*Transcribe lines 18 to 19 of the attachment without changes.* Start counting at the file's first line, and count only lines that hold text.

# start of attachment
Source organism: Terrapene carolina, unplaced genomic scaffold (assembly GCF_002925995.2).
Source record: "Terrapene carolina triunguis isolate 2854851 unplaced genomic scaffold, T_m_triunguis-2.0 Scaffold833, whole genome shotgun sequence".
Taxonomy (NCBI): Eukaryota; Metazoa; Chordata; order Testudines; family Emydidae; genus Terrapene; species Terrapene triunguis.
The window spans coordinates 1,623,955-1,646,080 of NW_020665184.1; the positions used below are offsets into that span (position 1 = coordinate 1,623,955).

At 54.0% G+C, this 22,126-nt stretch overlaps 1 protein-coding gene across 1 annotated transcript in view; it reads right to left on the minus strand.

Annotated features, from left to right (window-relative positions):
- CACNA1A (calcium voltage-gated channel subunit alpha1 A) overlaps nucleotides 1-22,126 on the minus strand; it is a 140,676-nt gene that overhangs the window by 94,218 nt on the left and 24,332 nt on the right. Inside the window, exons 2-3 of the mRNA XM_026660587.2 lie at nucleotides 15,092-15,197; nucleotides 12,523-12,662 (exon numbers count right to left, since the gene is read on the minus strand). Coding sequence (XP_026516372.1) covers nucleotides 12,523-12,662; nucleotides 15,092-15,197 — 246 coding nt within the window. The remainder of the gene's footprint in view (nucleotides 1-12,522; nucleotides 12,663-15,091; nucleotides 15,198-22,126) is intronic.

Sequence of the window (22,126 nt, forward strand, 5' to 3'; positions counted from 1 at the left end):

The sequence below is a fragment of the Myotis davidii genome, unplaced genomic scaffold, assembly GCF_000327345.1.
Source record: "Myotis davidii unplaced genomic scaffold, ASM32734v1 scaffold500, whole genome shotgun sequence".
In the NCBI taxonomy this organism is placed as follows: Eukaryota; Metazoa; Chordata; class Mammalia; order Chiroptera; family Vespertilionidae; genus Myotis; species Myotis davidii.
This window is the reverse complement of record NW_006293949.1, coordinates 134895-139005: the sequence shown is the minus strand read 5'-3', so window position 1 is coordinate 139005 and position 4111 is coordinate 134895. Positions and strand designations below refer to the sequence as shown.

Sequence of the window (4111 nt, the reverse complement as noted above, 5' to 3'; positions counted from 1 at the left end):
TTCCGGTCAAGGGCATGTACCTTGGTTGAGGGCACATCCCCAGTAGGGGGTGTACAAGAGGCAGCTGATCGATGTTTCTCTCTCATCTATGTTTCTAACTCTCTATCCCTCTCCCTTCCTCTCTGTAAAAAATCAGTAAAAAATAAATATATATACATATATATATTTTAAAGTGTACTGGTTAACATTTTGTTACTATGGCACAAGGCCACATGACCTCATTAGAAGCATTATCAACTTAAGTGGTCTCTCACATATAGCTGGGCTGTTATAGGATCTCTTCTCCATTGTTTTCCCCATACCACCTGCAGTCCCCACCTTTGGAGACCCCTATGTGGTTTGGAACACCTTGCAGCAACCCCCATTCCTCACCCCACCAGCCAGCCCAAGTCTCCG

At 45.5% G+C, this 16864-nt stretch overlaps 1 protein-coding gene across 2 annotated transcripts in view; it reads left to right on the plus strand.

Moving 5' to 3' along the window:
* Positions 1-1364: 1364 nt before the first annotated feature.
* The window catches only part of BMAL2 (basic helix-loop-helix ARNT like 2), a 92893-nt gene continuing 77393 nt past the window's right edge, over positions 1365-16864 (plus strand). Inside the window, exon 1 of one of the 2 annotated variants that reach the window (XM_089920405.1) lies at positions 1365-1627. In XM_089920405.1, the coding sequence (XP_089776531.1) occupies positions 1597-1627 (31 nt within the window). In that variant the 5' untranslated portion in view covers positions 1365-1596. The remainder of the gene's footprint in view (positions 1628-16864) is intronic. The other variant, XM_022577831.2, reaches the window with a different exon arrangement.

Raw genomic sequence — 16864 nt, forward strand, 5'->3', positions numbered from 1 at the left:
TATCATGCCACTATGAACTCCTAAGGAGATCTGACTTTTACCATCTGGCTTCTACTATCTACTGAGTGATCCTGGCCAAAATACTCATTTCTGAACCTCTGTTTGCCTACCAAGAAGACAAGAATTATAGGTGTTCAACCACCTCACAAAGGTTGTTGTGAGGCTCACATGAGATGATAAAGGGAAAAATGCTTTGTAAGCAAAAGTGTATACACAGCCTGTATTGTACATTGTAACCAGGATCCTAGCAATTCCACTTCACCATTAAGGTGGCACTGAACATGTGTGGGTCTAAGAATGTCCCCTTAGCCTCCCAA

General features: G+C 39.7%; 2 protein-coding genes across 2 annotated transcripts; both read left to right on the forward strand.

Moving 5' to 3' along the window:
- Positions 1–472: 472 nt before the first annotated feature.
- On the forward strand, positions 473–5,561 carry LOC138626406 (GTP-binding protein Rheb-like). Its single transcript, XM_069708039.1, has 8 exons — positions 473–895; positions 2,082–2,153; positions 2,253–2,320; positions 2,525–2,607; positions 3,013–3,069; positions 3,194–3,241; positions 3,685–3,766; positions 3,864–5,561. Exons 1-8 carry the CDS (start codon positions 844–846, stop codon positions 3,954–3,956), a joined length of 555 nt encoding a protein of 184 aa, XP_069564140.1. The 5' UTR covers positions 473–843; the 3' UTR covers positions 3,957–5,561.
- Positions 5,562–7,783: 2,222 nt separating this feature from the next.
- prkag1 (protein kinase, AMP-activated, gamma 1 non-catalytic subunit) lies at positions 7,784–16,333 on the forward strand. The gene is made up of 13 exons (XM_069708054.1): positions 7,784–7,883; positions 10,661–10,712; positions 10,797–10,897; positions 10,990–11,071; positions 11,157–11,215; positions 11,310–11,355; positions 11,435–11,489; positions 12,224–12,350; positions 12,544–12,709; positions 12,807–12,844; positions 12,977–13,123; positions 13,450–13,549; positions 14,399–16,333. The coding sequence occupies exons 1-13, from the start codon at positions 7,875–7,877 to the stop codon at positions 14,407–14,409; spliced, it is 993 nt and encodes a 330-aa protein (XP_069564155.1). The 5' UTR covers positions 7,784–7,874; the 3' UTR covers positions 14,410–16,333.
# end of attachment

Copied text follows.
* The window catches only part of BMAL2 (basic helix-loop-helix ARNT like 2), a 92893-nt gene continuing 77393 nt past the window's right edge, over positions 1365-16864 (plus strand). Inside the window, exon 1 of one of the 2 annotated variants that reach the window (XM_089920405.1) lies at positions 1365-1627. In XM_089920405.1, the coding sequence (XP_089776531.1) occupies positions 1597-1627 (31 nt within the window). In that variant the 5' untranslated portion in view covers positions 1365-1596. The remainder of the gene's footprint in view (positions 1628-16864) is intronic. The other variant, XM_022577831.2, reaches the window with a different exon arrangement.

Raw genomic sequence — 16864 nt, forward strand, 5'->3', positions numbered from 1 at the left: